Kitchen confidential

By on February 27, 2009

cell-phone-in-shopping-cart-300x270“Honey, what are you doing?” my husband asked me.

“Um,” I said. “I’m just texting….”

“You took a picture of that Japanese cereal box, didn’t you?”

OK. I admit it. I’m addicted to taking pictures of grocery store items. I wasn’t always like this.

In fact, when we first moved to Japan, I entered my local grocery store with money and a list. After walking around the store, I returned home empty-handed.

“Where’s the food?” my sons asked me.

“Apparently,” I said. “I need more yen. And a #2 pencil and a calculator.”

The Japanese grocery store stumped me. I went to buy meat and instead found myself faced with a complex word problem. The meat was so small, so thinly sliced, so metric. How much is 200 grams? How many grams can I carry home? How many slices does it take to smoosh together to create a hamburger for a hungry teenager? If one train leaves the station at 9 AM going 45 mph carrying a bushel of apples and the other train leaves station B at 11:30 going 60 miles per hour….

“Hey, Mom,” my son said when I returned home. Whats for dinner?

“TACO KIT,” I said as I held up the box. “And, you will wash it down with POCARI SWEAT. Maybe you’re supposed to drink it when you are sweaty, but if nothing else, it will build character.”

OK, I admit it. Until I could read the Japanese labels, I decided the best survival strategy was to buy anything that was in English.

“Hey, Mom,” my son said the next night. “What’s for dinner?”

“Dinner,” I said as I showed him the small box I bought earlier at the store. I had no idea what it was, but the label said DINNER so I bought it.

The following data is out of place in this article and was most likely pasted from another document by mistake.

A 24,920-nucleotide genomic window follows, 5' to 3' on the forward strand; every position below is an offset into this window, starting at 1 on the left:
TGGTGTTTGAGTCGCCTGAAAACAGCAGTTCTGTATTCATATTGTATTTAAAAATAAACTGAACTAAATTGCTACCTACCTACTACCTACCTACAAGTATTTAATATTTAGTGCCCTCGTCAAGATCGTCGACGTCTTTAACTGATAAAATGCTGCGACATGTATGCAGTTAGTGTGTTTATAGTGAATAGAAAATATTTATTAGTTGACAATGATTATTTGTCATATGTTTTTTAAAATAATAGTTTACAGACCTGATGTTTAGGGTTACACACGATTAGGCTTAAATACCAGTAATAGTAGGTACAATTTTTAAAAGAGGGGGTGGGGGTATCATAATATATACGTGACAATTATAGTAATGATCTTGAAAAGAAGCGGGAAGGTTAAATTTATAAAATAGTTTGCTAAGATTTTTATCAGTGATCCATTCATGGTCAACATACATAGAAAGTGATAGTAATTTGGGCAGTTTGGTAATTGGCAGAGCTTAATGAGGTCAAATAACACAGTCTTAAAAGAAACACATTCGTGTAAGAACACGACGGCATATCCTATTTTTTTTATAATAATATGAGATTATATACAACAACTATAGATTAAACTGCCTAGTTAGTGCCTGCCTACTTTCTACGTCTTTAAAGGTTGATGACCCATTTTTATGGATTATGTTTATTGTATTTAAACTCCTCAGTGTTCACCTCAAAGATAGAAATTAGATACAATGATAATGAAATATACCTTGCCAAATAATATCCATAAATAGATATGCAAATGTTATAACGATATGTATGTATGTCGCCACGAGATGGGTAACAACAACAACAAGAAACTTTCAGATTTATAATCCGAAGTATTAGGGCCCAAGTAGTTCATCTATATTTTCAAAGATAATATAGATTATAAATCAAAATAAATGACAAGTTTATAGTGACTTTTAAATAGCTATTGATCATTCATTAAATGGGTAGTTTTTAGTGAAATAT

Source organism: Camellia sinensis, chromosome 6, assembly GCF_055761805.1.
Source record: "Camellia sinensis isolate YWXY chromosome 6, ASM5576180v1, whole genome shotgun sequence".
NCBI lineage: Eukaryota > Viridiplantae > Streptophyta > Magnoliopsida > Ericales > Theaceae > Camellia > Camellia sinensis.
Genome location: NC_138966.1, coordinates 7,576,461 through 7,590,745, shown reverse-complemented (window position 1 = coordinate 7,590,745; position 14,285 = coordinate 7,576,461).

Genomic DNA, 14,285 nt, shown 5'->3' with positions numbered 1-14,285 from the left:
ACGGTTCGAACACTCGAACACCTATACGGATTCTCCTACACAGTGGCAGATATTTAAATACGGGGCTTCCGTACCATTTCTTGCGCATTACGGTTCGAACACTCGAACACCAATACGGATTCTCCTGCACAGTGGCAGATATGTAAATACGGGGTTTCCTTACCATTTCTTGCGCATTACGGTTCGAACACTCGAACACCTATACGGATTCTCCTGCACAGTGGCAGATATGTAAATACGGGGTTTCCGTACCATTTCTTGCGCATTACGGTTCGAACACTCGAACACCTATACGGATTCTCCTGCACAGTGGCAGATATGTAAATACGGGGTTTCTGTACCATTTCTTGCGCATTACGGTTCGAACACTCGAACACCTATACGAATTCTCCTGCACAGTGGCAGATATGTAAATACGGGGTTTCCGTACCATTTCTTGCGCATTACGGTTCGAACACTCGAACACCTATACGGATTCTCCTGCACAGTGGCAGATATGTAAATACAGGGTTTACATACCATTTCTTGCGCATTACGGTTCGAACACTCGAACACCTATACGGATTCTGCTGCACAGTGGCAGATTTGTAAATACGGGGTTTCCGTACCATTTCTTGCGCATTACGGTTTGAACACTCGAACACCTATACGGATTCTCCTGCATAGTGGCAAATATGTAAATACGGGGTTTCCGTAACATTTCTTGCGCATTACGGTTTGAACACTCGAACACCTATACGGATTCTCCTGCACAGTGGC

“Hey, Mom!” my son said after his first bite. “My lips are on fire! DINNER is too spicy!”

“DINNER is making me sweat!” said another son. “Pass the POCARI!” 

It was after this DINNER incident that I decided it was time for a better strategy to improve my shopping success in Japan.

“Isn’t that the milk the boys like?” my husband asked me one day. 

“Oh, yes, it is,” I said. Click! 

I admit it. I started grocery shopping with my mobile phone. For me, the phone camera was the ideal way to record the Japanese grocery items my family liked and did not like. I might not be able to read Katakana, but I can snap a photo. 

“Work with me. Work with me,” I said to the package of our favorite bread, snacks, noodles and soy sauce. Click.

“Smile, Tony the Tiger,” I said to the cereal. “I’m filing your photo under GGRRREAT.” Click.

“You,” I said to the puffed pastry while shaking my head. “You surprised me. You are not puffed pastry. You are some kind of bean-filled bun. I’m filing your photo under BUYER BEWARE.” 

OK, I admit it. I have learned that shopping in Japan with a mobile phone camera can be very helpful, but it does not necessarily make you a better cook.

That’s why I have a new strategy now: I’ve renamed my kitchen. It is now referred to as “The Lab.” 

About Karen Pond

Karen Pond is mother to 3 boys and author of Getting Genki In Japan: The Adventures and Misadventures of an American Family in Tokyo